Tips for Buying Meat

Buying local, buying organic, buying more of one cut and less of another – there's lot of considerations when buying meat. Here are some tips that'll help (I'll be studying these before our next Long's Meat Market run):

1 thought on “Tips for Buying Meat”

  1. Another tip: get a deep freezer and make friends with some local meat farmers. I, personally, am friends with the Deck Family Farm and also work with Wintergreen Farm. I bought 1/12th of a cow this autumn – enough to last our family for about a year. Now, when I cook beef I don’t get to choose ANY cut I want – I have to work with what I have. But I do know how that animal was raised, what it was fed, where it spent it’s days, how it was killed, and who killed it. And (here is why you need a freezer) getting all that cow in bulk cost me less than $120. I estimate it was about 50 pounds – and included sirloin steaks (organic at the store are usually between $15 and $20/pound). But it takes up a good chunk of my freezer.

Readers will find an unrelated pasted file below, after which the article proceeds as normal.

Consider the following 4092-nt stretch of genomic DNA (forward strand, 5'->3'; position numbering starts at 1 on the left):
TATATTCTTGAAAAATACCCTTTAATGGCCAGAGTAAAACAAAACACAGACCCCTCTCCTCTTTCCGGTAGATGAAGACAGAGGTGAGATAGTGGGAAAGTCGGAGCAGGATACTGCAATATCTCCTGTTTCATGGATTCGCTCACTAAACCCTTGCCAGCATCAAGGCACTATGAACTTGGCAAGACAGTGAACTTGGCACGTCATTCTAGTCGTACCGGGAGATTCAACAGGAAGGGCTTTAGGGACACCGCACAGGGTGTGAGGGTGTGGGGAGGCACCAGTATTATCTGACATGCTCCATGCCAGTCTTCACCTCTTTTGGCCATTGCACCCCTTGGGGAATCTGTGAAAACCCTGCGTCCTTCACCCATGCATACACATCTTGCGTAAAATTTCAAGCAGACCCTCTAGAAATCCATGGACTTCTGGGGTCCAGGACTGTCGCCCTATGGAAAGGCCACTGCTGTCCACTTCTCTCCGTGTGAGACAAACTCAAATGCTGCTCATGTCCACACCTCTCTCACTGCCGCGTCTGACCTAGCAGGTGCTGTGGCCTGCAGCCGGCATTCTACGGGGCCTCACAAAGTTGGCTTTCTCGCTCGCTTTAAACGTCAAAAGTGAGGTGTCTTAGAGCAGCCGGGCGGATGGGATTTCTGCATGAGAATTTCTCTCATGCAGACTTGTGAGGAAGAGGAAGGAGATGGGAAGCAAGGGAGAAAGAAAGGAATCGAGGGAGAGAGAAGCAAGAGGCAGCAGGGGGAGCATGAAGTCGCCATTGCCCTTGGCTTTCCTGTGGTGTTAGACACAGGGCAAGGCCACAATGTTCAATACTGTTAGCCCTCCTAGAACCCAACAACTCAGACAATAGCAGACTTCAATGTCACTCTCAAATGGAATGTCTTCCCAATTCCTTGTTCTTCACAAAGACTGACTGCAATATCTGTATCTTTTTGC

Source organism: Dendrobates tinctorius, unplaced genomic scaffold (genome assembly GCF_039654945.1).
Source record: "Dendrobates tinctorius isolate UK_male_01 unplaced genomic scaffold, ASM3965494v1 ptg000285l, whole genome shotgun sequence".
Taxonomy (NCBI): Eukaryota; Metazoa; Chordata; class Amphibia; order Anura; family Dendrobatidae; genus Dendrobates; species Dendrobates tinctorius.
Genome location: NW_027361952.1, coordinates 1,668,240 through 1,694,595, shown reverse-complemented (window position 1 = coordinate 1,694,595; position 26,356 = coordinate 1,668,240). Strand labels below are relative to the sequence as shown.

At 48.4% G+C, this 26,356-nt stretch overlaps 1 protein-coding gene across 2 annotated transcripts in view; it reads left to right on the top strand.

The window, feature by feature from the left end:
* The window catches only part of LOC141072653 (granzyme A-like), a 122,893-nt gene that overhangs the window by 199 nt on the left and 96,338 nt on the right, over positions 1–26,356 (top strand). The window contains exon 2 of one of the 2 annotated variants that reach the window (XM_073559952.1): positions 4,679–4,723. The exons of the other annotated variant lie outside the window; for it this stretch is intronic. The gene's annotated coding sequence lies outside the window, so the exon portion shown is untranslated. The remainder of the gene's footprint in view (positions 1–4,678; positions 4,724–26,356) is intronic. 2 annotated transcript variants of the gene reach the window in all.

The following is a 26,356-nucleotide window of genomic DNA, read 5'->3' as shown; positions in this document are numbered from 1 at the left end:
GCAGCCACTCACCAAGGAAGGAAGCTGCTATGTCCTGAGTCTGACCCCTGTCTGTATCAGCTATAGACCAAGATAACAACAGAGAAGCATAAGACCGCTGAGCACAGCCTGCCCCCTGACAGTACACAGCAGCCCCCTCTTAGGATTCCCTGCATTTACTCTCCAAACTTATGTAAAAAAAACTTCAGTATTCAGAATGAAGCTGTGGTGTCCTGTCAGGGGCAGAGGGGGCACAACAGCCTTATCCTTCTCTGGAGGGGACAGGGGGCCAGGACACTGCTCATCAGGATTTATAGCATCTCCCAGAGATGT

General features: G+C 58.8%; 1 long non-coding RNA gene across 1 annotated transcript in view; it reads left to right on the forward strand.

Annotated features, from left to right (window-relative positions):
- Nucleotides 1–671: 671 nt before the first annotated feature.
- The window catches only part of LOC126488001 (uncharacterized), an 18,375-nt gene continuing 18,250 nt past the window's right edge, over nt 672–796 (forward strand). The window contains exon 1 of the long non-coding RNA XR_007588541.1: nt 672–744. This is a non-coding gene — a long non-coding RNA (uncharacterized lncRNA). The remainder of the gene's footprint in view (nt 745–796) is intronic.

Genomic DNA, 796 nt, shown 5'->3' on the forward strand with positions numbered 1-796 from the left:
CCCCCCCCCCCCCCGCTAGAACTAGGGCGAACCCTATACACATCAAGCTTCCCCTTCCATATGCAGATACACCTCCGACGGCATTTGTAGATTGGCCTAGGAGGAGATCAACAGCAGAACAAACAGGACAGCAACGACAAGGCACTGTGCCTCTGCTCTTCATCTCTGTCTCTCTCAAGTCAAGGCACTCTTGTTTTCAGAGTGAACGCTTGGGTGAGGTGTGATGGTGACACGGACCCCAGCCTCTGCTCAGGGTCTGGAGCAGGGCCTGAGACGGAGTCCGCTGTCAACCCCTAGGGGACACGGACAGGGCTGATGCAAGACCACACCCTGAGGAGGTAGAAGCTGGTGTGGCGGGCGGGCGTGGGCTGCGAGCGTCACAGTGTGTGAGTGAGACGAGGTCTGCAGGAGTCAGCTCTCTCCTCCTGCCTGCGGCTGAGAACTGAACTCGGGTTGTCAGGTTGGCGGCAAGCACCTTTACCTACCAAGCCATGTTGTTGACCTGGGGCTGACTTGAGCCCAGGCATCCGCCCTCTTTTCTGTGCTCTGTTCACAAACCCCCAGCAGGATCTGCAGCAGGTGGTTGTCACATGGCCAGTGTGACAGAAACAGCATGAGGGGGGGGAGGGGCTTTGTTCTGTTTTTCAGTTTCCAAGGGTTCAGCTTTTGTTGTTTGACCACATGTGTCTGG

Chickens? I get those from Deck. I can actually go out and see where they kill them (and help kill them if I want to). If I go on a kill day, I can bring home all kinds of fresh chicken for the freezer.
    Pork I get from Deck in small amounts because we aren’t big pork eaters. Lamb I get from Deck – they get it from their trusted friends at Cattail Creek. They also have Goat, but I haven’t cooked any yet. I almost never go to a butcher…really I should have my own meat grinder…
    I’m rambling now. My point? Likely there is a local, organic (perhaps not certified yet) or bio-dynamic, conscientious meat farm somewhere near by you. Go become their friends. Buy your meat from someone who saw it’s face.

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